Crizanlizumab (SEG101), manufactured by Switzerland’s Novartis, delays the time to first sickle cell pain crisis (SCPC) in adults with sickle cell disease, according to results from a subgroup analysis of the Phase II SUSTAIN study (NCT01895361).
Researchers presented the abstract, “Crizanlizumab 5.0 Mg/Kg Increased the Time to First on-Treatment Sickle Cell Pain Crisis: A Subgroup Analysis of the Phase II Sustain Study,” at the 59th American Society of Hematology (ASH) Annual Meeting in Atlanta.
Crizanlizumab is an investigational anti-P-selectin antibody that binds to a molecule called P-selectin, which helps drive the vaso-occlusive process. Vaso-occlusive crises, which are very painful, occur when sickle-shaped red blood cells block blood flow. But the blocking of P-selectin through crizanlizumab can help prevent SCPCs.
The SUSTAIN trial was a multicenter 12-month study to assess safety and efficacy of crizanlizumab with or without simultaneous use of hydroxyurea therapy in sickle cell disease patients with sickle cell-related pain crises. Results from the study showed that crizanlizumab reduced the median annual rate of SCPCs by 45 percent compared to placebo in all patients.
The study showed that a 5.0 mg/kg dose of crizanlizumab increased the time to SCPC in patients on treatment.
“Once patients start crizanlizumab, they are likely to have a longer time before experiencing another pain crisis,” Dr. Julie Kanter, a study investigator and pediatrician at the Medical University of South Carolina in Charleston, said in a press release. “These findings are consistent regardless of the severity of disease, genotype, or the use of background therapy.”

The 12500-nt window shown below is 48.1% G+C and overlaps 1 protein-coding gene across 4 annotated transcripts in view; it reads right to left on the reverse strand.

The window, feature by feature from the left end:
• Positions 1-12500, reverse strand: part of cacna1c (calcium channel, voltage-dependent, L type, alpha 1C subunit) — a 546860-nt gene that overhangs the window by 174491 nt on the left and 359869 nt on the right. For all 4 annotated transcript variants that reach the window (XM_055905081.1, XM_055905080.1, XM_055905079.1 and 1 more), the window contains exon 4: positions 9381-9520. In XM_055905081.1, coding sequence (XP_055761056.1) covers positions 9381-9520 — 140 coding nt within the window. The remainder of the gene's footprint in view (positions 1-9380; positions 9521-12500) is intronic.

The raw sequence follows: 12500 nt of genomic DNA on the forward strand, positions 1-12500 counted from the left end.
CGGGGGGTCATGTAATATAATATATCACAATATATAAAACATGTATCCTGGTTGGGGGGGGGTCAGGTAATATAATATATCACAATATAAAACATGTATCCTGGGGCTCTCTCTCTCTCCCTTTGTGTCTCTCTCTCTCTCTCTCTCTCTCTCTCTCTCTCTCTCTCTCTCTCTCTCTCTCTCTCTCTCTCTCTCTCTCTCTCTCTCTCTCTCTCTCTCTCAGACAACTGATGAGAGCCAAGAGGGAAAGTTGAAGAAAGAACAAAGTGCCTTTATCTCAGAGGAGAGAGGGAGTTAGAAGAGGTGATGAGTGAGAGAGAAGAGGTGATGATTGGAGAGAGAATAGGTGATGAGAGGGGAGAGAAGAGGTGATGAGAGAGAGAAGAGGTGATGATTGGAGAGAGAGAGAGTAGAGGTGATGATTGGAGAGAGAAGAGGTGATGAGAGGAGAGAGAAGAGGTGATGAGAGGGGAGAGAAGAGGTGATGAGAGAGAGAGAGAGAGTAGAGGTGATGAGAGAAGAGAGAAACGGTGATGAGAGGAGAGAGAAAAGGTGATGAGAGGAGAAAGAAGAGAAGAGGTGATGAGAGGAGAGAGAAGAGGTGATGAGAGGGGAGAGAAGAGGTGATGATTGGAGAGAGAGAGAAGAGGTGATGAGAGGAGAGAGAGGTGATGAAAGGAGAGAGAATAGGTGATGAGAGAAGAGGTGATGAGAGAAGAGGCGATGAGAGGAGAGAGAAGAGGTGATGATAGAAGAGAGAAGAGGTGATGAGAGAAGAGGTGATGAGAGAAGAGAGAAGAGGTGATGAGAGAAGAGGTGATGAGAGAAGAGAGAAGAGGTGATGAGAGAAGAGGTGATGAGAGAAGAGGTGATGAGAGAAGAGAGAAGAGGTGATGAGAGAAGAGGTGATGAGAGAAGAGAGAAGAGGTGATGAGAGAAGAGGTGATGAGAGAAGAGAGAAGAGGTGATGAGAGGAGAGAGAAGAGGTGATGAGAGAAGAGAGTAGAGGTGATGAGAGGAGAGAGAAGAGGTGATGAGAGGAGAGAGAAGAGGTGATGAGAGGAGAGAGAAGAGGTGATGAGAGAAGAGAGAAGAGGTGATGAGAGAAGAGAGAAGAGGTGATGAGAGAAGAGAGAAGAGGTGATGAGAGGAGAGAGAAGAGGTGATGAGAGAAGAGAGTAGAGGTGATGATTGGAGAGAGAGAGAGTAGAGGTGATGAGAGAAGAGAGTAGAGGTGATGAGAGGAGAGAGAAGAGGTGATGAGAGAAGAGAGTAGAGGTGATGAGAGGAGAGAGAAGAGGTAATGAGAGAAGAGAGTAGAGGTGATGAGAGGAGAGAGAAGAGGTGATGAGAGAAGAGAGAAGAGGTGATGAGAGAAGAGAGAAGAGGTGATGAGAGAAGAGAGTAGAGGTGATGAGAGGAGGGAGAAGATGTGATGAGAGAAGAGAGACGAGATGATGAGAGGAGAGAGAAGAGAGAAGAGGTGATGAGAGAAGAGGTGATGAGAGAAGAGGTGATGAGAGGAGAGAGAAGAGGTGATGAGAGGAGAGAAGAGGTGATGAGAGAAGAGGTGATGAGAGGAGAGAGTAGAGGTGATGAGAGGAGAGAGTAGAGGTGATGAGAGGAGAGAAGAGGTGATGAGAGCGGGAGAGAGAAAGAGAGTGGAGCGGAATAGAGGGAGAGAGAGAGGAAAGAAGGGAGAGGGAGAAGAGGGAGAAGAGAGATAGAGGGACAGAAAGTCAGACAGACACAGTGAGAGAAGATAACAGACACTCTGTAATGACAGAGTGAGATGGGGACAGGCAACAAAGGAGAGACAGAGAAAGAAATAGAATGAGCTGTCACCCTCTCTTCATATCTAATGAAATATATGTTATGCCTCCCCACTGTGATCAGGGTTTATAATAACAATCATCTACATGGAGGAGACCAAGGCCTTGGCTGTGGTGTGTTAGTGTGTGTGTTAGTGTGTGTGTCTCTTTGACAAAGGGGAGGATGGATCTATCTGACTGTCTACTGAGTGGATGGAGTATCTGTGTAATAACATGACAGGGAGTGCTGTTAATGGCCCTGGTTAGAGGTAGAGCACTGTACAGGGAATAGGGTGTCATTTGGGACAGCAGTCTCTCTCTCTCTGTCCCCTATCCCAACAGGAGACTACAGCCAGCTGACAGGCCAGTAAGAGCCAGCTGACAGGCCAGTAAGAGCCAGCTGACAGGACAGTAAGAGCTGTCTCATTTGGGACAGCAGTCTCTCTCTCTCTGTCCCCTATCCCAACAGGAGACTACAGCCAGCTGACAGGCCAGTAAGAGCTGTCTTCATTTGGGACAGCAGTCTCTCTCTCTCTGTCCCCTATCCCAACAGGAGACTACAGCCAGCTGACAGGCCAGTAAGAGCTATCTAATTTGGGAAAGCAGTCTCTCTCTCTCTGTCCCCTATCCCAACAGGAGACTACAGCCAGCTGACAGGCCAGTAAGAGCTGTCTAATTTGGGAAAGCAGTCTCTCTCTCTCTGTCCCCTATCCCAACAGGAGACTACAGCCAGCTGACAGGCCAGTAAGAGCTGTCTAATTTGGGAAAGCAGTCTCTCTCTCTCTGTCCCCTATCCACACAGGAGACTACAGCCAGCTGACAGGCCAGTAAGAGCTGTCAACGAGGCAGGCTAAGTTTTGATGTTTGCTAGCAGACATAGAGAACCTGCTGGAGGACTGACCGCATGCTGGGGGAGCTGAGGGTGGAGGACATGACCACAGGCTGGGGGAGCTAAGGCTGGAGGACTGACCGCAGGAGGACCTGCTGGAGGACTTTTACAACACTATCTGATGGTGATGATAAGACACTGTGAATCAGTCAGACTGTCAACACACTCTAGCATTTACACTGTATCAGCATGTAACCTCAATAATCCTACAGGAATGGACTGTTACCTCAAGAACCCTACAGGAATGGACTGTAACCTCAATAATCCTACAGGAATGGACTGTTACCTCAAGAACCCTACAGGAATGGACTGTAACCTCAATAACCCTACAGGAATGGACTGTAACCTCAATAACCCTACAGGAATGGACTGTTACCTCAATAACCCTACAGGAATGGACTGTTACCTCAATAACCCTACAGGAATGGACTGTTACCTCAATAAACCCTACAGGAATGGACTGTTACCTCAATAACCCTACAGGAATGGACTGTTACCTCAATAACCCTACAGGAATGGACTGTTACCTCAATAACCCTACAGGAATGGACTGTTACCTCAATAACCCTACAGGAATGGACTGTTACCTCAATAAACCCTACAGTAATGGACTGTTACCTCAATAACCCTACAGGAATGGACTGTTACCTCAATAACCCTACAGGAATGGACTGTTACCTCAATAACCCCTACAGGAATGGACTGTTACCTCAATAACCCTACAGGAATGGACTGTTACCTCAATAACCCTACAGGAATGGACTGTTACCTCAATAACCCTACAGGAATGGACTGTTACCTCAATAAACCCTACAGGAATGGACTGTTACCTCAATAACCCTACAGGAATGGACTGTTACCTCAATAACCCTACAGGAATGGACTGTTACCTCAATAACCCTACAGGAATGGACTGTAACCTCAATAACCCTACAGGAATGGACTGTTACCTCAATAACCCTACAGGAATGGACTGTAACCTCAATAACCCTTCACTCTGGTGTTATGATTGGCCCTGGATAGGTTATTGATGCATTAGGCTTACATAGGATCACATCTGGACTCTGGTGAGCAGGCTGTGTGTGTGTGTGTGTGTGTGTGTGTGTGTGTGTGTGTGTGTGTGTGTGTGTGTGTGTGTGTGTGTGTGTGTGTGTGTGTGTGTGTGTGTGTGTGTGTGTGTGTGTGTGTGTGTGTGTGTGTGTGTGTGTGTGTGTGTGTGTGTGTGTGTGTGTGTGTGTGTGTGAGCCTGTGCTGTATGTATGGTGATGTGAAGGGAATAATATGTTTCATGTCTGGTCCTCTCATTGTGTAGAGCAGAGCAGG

The team then analyzed data in subgroups of patients.
First, they looked at the patients that had experienced either two to four SCPC or five to 10 SCPC events in the year prior to the study. Analysis showed that for patients in the first group, time to first on-treatment pain crisis was 4.8 months, compared to 1.6 months for those on placebo. Similarly, for patients with five to 10 SCPCs, time to first on-treatment pain crisis was 2.4 months, compared to 1.0 month for patients on placebo.
Next, they looked at patients with HbSS genotype (two sickle genes). Data showed a 3.7-fold increase in estimated median time to the first SCPC in patients on treatment compared to patients on placebo. The time to first on-treatment pain crisis was 4.1 months compared to 1.1 months for patients on placebo.
Lastly, the researchers looked at patients taking hydroxyurea. Time to first on-study SCPC was 2.4 months for patients taking crizanlizumab, compared to 1.2 months on placebo. This indicates that crizanlizumab could be used as an add-on therapy.
“The results are consistent among different groups of patients, which gives us even more confidence in our development program for this promising medicine,” said Dr. Samit Hirawat, head of global drug development at Novartis Oncology.
The study’s authors concluded: “Treatment with crizanlizumab 5.0 mg/kg significantly delayed the time to first on-treatment SCPC in adults living with SCD compared with placebo in most of the subpopulations investigated, including patients with the HbSS genotype, suggesting a potential for disease modification.”